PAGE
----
Ethernet in the First Mile deployments on the rise, say analysts
28 August 2003 Scottsdale, AZ Lightwave -- The worldwide number of residential Ethernet in the First Mile (EFM) subscribers will rise from 2.1 million in 2002 to 23.9 million in 2007, with most of these subscribers residing in the Asia Pacific region, reports high-tech market research firm In-Stat/MDR.
28 August 2003 Scottsdale, AZ Lightwave -- The worldwide number of residential Ethernet in the First Mile (EFM) subscribers will rise from 2.1 million in 2002 to 23.9 million in 2007, with most of these subscribers residing in the Asia Pacific region, reports high-tech market research firm In-Stat/MDR. Since the end of 2000, there has been growing momentum for the use of Ethernet in the residential subscriber access network, thanks to Ethernet's relatively low cost, simplicity, flexibility, ubiquity, and high bandwidth.
Defined as the use of the Ethernet protocol in conjunction with either copper or fiber to provide a broadband service link between the service provider's Central Office (CO) and a subscriber's residence, EFM is currently being standardized by the IEEE 802.3ah Task Force, with completed standards for three physical layer topologies--point-to-point over copper, point-to-multi-point over fiber, and point-to-point over fiber--and a common Operations, Administration, and Management (OAM) protocol expected in the first half of 2004. A parallel effort to develop market awareness for the new technology is being undertaken by the Ethernet in the First Mile Alliance (EFMA), an industry association composed of twenty-four silicon suppliers, equipment vendors, and service providers from the US and various other countries.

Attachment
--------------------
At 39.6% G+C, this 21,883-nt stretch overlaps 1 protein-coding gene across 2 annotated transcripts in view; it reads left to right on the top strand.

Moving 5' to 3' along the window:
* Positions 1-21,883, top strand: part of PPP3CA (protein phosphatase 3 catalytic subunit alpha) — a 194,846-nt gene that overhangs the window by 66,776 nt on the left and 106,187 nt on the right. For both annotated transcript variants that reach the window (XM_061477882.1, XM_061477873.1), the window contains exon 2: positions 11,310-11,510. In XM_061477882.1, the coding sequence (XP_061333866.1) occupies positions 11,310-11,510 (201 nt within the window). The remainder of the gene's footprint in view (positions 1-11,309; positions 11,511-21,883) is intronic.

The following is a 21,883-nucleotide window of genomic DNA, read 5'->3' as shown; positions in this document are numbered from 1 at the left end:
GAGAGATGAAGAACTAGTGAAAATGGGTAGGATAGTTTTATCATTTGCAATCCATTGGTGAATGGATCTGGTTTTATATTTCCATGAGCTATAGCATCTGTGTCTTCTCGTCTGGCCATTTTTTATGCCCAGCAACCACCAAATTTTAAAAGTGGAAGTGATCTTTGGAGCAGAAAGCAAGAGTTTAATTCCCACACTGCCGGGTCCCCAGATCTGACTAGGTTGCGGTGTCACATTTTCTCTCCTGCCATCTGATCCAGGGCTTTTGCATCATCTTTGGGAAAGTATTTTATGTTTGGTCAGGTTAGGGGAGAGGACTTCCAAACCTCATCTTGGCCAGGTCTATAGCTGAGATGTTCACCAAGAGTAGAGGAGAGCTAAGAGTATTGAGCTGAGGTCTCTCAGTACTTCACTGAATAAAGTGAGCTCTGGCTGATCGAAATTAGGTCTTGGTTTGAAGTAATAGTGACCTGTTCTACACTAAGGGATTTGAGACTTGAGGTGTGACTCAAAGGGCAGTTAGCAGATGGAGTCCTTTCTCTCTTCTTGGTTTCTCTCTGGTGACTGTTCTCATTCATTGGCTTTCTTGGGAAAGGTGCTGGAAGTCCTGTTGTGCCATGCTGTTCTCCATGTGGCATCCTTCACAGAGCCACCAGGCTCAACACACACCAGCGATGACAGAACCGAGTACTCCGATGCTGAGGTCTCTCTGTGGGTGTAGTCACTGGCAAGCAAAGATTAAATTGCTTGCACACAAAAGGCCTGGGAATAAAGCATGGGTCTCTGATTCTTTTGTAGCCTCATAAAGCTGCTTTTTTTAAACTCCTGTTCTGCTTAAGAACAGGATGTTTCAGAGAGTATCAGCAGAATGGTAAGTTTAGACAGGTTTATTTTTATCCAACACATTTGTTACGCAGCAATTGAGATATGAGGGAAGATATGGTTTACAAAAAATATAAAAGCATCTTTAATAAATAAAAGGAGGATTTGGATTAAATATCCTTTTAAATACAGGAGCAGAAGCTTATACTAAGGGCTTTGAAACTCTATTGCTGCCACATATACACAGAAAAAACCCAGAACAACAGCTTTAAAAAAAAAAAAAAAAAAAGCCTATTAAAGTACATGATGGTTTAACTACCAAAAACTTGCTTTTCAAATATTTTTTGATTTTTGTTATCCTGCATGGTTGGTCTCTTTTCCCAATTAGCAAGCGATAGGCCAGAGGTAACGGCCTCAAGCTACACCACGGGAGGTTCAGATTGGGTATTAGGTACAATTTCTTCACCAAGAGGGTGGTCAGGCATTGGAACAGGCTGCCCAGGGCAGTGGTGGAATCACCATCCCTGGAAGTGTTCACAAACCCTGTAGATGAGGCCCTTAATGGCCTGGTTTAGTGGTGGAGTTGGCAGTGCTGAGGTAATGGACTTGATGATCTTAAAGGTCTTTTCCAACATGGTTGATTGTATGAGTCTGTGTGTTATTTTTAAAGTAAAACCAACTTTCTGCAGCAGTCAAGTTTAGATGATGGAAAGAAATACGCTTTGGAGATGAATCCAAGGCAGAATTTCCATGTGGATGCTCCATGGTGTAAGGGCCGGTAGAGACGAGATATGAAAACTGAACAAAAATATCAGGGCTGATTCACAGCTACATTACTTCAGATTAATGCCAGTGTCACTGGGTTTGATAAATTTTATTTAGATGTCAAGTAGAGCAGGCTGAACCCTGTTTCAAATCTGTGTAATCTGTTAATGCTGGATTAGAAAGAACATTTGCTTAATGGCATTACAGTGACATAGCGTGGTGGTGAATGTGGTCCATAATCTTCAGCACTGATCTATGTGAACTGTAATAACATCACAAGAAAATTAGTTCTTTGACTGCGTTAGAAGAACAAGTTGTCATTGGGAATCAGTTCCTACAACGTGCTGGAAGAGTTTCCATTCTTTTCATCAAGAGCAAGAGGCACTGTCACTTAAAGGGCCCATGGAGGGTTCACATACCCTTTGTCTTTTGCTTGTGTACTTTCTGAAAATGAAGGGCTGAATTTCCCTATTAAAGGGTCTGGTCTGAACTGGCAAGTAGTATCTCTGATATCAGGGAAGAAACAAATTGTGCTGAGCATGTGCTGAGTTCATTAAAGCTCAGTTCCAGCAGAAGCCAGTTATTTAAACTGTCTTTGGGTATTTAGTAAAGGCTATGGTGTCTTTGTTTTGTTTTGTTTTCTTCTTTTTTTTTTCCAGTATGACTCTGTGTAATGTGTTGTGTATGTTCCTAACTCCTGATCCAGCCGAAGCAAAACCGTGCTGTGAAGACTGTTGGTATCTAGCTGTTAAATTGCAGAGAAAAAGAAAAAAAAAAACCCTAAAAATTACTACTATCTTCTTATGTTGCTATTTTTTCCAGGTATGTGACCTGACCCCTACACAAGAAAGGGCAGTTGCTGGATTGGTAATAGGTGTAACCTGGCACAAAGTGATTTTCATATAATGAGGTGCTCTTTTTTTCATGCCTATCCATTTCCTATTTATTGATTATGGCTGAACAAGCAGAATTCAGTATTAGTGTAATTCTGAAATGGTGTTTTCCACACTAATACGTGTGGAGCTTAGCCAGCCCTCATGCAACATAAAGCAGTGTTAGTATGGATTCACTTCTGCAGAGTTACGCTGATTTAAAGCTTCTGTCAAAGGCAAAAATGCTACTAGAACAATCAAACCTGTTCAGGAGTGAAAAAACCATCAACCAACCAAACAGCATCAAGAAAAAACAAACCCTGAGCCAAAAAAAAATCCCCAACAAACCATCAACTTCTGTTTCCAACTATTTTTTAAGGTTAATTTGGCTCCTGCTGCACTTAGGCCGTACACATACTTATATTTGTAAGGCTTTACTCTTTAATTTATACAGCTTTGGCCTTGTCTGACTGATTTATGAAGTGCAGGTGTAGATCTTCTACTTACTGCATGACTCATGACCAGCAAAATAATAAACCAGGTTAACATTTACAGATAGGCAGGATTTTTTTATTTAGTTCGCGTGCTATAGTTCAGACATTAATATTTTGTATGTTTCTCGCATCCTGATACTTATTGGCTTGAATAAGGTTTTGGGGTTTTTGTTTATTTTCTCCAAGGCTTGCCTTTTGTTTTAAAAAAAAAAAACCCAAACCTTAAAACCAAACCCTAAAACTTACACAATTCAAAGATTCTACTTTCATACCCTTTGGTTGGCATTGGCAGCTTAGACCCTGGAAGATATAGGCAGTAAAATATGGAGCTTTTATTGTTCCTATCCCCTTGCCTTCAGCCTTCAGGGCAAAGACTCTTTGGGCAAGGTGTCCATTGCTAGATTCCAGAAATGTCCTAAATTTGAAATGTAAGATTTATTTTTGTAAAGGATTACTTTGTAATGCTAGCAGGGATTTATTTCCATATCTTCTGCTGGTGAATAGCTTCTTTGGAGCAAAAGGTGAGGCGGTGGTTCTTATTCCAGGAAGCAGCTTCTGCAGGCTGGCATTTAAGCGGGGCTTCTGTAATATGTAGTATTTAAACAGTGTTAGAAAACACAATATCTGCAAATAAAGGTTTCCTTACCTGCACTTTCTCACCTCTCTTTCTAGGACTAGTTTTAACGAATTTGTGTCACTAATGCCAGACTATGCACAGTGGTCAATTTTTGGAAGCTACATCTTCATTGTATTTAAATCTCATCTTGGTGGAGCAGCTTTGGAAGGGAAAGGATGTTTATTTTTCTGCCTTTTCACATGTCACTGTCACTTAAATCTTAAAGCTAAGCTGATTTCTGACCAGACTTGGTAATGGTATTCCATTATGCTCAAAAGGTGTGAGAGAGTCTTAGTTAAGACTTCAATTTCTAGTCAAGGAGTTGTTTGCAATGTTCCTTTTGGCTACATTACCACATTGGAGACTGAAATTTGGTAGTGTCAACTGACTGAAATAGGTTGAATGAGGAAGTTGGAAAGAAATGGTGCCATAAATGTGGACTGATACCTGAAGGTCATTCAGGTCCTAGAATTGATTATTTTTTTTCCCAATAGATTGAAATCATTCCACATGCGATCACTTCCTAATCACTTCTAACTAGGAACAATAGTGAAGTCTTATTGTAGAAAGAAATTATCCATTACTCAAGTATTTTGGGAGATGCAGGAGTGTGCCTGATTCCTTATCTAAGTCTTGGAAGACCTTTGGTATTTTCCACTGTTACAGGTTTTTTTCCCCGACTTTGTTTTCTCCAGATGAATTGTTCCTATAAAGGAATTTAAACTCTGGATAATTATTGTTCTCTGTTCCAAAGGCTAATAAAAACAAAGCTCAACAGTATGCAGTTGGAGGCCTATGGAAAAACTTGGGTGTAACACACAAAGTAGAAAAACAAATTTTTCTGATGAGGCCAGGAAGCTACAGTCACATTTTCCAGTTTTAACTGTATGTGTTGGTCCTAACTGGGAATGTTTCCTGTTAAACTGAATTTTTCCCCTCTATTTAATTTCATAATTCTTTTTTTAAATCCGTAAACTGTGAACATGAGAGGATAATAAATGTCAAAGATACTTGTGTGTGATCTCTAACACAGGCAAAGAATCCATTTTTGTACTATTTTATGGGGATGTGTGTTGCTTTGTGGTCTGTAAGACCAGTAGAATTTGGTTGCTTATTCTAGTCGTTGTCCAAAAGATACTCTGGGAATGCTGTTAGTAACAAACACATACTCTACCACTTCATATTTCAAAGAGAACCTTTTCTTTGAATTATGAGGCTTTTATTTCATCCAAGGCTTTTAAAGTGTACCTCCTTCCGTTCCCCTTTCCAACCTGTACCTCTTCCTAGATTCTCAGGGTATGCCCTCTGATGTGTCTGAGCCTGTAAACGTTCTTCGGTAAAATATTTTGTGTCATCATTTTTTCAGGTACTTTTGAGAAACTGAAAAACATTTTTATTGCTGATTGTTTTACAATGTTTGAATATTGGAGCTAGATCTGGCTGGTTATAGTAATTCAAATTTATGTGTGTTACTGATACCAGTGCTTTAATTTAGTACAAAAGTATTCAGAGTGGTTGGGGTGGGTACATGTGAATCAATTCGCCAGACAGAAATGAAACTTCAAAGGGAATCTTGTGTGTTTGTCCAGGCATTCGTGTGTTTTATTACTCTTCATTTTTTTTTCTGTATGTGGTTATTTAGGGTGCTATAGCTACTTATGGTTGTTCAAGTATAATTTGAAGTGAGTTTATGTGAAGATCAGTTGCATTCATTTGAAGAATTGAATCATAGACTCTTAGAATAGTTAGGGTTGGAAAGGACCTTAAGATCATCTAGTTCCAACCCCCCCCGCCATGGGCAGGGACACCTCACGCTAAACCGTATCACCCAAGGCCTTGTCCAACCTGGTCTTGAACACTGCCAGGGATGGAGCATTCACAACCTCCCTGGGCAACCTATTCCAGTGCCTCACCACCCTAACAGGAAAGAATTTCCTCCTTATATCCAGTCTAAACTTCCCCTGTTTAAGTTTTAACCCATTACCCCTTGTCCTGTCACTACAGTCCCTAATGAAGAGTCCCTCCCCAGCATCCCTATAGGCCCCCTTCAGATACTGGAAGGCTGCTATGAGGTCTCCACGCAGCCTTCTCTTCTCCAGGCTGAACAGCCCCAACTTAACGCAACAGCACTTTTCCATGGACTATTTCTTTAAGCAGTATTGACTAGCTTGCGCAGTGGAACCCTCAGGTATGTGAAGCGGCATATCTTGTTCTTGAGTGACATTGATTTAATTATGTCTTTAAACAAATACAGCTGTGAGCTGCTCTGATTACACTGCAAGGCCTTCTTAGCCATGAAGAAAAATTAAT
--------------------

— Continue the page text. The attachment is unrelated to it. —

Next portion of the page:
According to the report, EFM over copper accounted for 86% of the market in 2002 and will account for the majority of deployments throughout the forecast period. That said, EFM over Fiber-to-the-Home (FTTH) should compose 29% of deployments by 2007.
Residential EFM is, currently, mostly an Asia Pacific phenomenon and will largely remain so over the next five years. Reasons for this include heavy reliance on Multi-Dwelling Units (MDUs), short local loop lengths, low labor costs, appropriate pro-active government support, and, particularly in the case of China, the need to deploy new infrastructure.
Europe will be the second largest market for EFM on a subscriber basis, with Scandinavia and Italy seeing particularly large deployments over the next five years. EFM deployment in the US will remain fairly limited and typically will be deployed by alternative service providers, such as municipalities, utilities, property developers, and independent telcos.
For more information about the report, "Ethernet in the First Mile (EFM): Provisioning Broadband on the Cheap," visit Instat/MDR's Web site at www.instat.com.